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Important Questions When Buying Local Honey

BZ Honey - Questions When Buying Local Honey

BZ Honey - Questions When Buying Local Honey

We’ve enjoyed talking to customers at Farmer’s Markets this year.  We not only get to teach people about honey and bees, but also learn what customers think about these subjects.  Often, while explaining why our honey is so good, we see frustration on our customers’ faces because they just bought some other honey and didn’t know what to ask during that purchase.

You can and should make your own observations about honey before you even begin to ask questions.  First, look at the surface of the honey in the container.  Bubbles are formed in honey during the extraction process as the honey is removed from the combs, but usually moves to surface and can be removed after resting for 24 hours.  Bubbles also form if honey is removed from the hive too early and ferments because of excess moisture.  Either way, if it has a thick layer of foam, you may want to consider other options.  If the beekeeper lacks the patience to wait for the bees to finish curing the honey or wait 24 hours for the extracted honey to settle, you’re looking at a risky purchase.

If the honey looks good, ask for a sample then start asking questions.  To help future customers with that situation, here are:

7 Important Questions When Buying Local Honey

  1. Are you a beekeeper?  This sounds crazy, but the honey industry has two main categories, producers and packers. Producers intuitively are those people or companies that own bees who’s hives produce the honey the sell. What’s not intuitive is the practice of packing honey.  Anyone can buy a drum of honey, fill jars, and take them to the farmer’s market.  That person doesn’t know anything about where that honey came from, so it’s always best to buy from beekeepers.
  2. Is this your honey?  Similar to the explanation above, you want to buy from someone with a vested interest in selling pure, unadulterated honey rather than someone selling a commodity.
  3. Do you blend your honey?  Most beekeepers blend their honey from all their hives to increase efficiencies in extracting and inventory.  Neither of those efficiencies benefits the customer looking for local honey.  If you’re looking for a particular varietal (clover, orange blossom, etc.) or honey from a particular area, you want only that honey, not a little of it mixed with everything else.  You certainly don’t want some of it blended with honey from the aforementioned drums.
  4. How local is your honey?  When talking about local honey, you should reference your town or a neighboring town, not your state.  There’s a big difference between Cypress, TX honey, TX honey and U.S. honey.
  5. Do you treat your hives?  Did the beekeeper put any chemicals in their hives to treat for pests and diseases?  You’d think this would be a no-brainer, but most commercial beekeepers add chemicals to their hives to control varroa mites, small hive beetles, and american foulbrood disease. Bees move honey, nectar, and pollen throughout the hive to support young bees and prepare for storage, so who knows where those chemicals end up?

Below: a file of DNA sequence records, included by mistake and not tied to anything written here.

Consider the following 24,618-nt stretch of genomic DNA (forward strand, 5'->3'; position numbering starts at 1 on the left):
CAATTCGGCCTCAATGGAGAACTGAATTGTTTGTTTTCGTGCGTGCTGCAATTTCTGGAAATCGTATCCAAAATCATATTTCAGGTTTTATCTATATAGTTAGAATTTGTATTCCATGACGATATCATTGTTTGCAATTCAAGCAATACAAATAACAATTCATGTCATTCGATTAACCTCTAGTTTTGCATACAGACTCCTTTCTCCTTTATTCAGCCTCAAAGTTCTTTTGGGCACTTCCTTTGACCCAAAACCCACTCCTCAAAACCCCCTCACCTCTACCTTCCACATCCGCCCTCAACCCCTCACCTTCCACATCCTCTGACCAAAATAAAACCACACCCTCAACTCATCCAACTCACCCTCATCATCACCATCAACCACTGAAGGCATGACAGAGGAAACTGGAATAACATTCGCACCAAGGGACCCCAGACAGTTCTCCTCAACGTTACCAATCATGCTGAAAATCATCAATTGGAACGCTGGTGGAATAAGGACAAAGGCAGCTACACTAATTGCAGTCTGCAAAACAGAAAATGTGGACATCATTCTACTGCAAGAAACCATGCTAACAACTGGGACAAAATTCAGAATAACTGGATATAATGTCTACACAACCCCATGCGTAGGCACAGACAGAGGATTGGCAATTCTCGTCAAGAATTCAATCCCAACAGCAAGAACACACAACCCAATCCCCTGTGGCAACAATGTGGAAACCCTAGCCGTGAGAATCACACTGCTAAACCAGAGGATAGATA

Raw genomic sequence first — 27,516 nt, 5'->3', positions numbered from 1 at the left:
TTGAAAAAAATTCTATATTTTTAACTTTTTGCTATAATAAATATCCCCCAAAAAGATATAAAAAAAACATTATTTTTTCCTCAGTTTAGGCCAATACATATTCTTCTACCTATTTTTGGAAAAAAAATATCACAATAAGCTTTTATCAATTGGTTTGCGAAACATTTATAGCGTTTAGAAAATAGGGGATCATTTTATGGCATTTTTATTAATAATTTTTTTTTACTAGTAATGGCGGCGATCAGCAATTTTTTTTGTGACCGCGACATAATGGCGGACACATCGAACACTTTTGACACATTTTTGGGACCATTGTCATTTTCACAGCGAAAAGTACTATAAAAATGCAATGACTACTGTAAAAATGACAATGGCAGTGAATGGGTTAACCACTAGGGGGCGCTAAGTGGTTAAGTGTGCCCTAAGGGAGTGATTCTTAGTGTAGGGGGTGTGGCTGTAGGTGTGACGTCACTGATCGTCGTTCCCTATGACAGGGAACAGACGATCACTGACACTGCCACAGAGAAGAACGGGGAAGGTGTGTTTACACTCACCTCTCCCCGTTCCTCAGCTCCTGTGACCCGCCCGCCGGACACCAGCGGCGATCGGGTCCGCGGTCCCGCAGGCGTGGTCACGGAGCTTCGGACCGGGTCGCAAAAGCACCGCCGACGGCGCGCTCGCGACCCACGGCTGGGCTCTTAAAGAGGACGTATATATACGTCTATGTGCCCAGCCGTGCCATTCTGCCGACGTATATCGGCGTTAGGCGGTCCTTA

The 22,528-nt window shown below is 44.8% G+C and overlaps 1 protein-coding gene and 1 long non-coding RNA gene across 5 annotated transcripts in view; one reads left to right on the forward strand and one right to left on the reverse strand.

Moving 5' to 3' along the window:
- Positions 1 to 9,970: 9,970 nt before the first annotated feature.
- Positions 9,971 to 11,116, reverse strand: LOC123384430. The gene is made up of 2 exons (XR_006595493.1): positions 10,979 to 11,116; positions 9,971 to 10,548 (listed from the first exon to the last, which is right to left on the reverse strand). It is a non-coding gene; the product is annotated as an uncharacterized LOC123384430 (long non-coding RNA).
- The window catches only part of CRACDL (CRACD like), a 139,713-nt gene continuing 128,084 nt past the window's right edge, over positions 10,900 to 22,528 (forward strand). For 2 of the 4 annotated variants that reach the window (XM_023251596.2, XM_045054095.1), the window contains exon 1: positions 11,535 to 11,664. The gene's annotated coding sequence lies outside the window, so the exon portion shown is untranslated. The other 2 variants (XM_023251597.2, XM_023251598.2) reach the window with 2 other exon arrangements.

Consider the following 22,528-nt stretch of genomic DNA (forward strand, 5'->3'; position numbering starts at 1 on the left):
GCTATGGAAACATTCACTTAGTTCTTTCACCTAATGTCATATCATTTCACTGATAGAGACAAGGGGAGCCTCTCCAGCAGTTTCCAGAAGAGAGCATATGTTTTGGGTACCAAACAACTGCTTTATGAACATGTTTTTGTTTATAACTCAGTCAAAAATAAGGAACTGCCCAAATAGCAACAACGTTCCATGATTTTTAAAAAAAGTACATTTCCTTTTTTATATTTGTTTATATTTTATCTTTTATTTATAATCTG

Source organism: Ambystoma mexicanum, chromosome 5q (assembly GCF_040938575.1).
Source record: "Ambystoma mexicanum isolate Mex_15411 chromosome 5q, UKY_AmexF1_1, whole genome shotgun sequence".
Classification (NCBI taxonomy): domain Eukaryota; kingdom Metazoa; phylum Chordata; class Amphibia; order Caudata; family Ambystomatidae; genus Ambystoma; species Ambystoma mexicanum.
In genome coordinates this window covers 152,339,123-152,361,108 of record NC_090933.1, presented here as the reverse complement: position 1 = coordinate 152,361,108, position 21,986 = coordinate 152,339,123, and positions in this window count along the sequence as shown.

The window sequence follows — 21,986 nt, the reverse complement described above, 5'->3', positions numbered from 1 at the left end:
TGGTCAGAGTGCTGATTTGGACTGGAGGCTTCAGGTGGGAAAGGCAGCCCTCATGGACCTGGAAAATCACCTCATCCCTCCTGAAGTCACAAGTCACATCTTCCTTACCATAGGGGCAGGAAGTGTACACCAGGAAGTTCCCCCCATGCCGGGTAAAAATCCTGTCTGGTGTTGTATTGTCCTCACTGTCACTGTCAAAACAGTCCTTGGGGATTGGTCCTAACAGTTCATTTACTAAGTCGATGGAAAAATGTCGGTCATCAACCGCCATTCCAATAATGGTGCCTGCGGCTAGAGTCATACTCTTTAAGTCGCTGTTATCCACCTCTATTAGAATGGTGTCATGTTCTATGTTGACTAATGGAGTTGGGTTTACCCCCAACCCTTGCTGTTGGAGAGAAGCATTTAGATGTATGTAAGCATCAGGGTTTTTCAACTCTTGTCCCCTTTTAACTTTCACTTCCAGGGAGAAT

6. Do you filter your honey?  All beekeepers strain the wax cappings from their honey, but some go many steps further and use microfiltration. This makes their honey visually perfect by removing all wax, pollen, and any other impurities, but it also strips the honey of any local character.  Microfiltration also masks the origin of honey, making it easier to sell questionable honey (see items 1 and 2).
  7. Do you heat your honey?  Some honey processors will heat their honey to make it flow better through filters, tubing, fillers, and into the final containers.  Just like the saying with maple syrup, honey moves slower when cold.  Heating honey does have drawbacks.  The aroma of honey is very volatile and heat will drive off that aroma, depriving you of the floral components of good honey.  Heat also neutralizes the enzymes that bees add to honey during the curing process.

If the honey looks good, tastes good, and you get satisfactory answers to the above questions, then you’ve found some good local honey.  Enjoy!

Matt

P.S. – Our answers are:

  1. Are you a beekeeper?  Yes, we’ve kept bees since 2012.
  2. Is this your honey?  Yes, we only sell our honey.
  3. Do you blend your honey?  No, think of our honey as a single-barrel bourbon.  All of the honey in a bottle was extracted from hives in a single bee yard from a single extraction day.
  4. How local is your honey? We have hives in Cypress, Tomball, and Houston, TX and our bees can fly to the Farmer’s Markets where we sell our honey.
  5. Do you treat your hives?  No, we rely on selective breeding, integrated pest management, and strong hives to keep our bees alive.  We don’t add any chemicals to our hives and therefore, don’t add any chemicals to our honey.  We sell it to you just the way the bees make it.
  6. Do you filter your honey?  No, we only strain it to remove the beeswax from the extraction process.
  7. Do you heat your honey?  No, all of our honey processing happens at ambient room temperature, which is colder than the inside of the bee hive.

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